This girl is cautious, but exploratory. She likes her schoolwork, but takes it at a slow pace, seemingly savoring the experience more so that trying to actually learn anything. But she still learns. She learned to ride a bike this year. On her first try. She is learning to read; sounding out the words slowly and meticulously, but making progress. She played on her first soccer team, and had a blast, but it’s clearly not a sport that will stay in her future much longer. She is the social butterfly of the family. The highest benefit of this family’s home school weekly co-op might be letting this social butterfly run into the gaggle of same-aged girls as they get ready to start class, where giggles commence and seem to never end.

Her visit to the kitchen was a short one. The objective was a connection point, and the mission was successful. As she flutters back upstairs, her mom watches with admiration, knowing that this is a girl whose imagination is going to take her places.

Suddenly, there is loud wailing from outside. Not your run-of-the-mill crying, but a piercing scream that will likely cause elderly neighbors to call their doctors due to irregular heartbeats. The woman continues her work in the kitchen, waiting for the inevitable. Two or three kids ago she might have rushed outside, but those days are over. A three-year old boy barges through the kitchen door, crying a desperate claim of “Oooowwwwiiiieeeeeee!” The woman checks out his knee and realizes she can barely see where his knee was scuffed. But she makes a big spectacle of telling the boy how tough and brave he is. After all, this kid is cute. Even when he’s crying, or perhaps especially when he’s crying. He might be cute because he just is, or it might be because he’s the last and littlest of the family’s littles, and he’s got that sentimentality helping his cause. He seems to know the parents feel this way, and milks it for all its worth.

The woman affixes a Cars band-aid, because band-aids heal everything. They call this kid the tornado. He’s a whirlwind of activity. From wake up to sleep down, this kid is moving. He wants to do everything himself and keep up with his older brothers. He can throw and hit a ball better than any three-year old we’ve ever seen. He runs around the house racing cars. He rides his scooter up and down the sidewalk. He tries to jog with his dad and brothers as they train for the 5K on Thanksgiving Day. Even as he is being put down to bed, he fights  for more activity as he slyly asks for just one more book to be read. His mother scoops him up.

“Give mommy a hug,“ she says in her silliest voice. “Are you my buddy?”

“Yep,” he replies as he squeezes her neck.



Just then the front door opens. The little guy squirms out of his mother’s arms and sprints as fast as his little legs will carry him. “Dadeee’s ‘ome!!!” He shouts. His dad gets down and gives him a big hug. He remembers that the three older kids used to race to him when he got home. They still greet him, but it’s not quite the same. He savors this hug more deeply knowing this type of moment won’t be around much longer.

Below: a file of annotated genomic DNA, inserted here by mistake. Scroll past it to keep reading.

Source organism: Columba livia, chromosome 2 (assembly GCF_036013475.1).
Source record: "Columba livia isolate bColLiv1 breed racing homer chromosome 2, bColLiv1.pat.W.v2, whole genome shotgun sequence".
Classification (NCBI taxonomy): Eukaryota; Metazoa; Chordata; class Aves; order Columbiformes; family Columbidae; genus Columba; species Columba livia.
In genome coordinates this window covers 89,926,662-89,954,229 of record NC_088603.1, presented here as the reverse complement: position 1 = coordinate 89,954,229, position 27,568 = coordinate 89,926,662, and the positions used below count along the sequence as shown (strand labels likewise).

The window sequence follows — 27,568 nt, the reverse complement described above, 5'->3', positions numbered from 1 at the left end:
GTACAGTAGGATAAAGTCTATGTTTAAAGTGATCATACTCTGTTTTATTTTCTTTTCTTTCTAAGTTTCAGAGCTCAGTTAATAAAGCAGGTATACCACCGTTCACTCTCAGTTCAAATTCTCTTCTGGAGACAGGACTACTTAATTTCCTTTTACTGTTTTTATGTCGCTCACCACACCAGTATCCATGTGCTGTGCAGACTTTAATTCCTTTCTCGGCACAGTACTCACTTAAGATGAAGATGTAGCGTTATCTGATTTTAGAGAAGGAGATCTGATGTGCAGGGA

The dad is home from his accounting job. A good job. Respectable. Usually enjoyable. Sometimes downright fun. Challenging, but not in the bring-work-home type of way. He has to focus when he’s there, but can leave it behind when he’s not. It’s a good situation when you have small children in the house. He loves traveling, and this job gets him around to all the major cities in the country, as well as a few cities in other countries. Germany, Switzerland, Korea, and Colombia being the most recent international visits. Great cultural experiences, cool sites, and his woman got to tag along for a couple of them.

His diet is weird. Six days of strict meals of protein, legumes, and vegetables, and a seventh day of absolutely anything. He takes full advantage of the anything day. But it works. Combined with his regular exercise, he’s in almost the best physical shape of his life. And he’s leveraged that to get himself involved in activities like whitewater kayaking, surfing, mountain trail biking, rock climbing, and more. He likes trying this stuff out, but he mostly does it because he knows his kids are only a few years away from being able to do all that stuff too and he wants to be in a position to do it with them.

The dad drops his stuff off in his office and wanders to the kitchen, where great smells and a beautiful woman await him. She looks as good as she always does. Not overly done-up with makeup and accessories and fancy clothes, because she doesn’t need those in order to look fantastic. But not done-down to a sloppy look, because she has self-respect and wants her husband to find her attractive. They smile at each other as they approach. They can sense each other’s long days, and because of that there is more said in the embrace than just hello. There’s a sense of I-don’t-know-exactly-what-challenges-you-faced-today-but-I’m-with-you-in-spirit. He nuzzles his lips to her neck where he knows it tickles. She pushes him away playfully, but loves it, savoring the simple and sweet play that is as strong today as it was when they first married almost 16 years ago.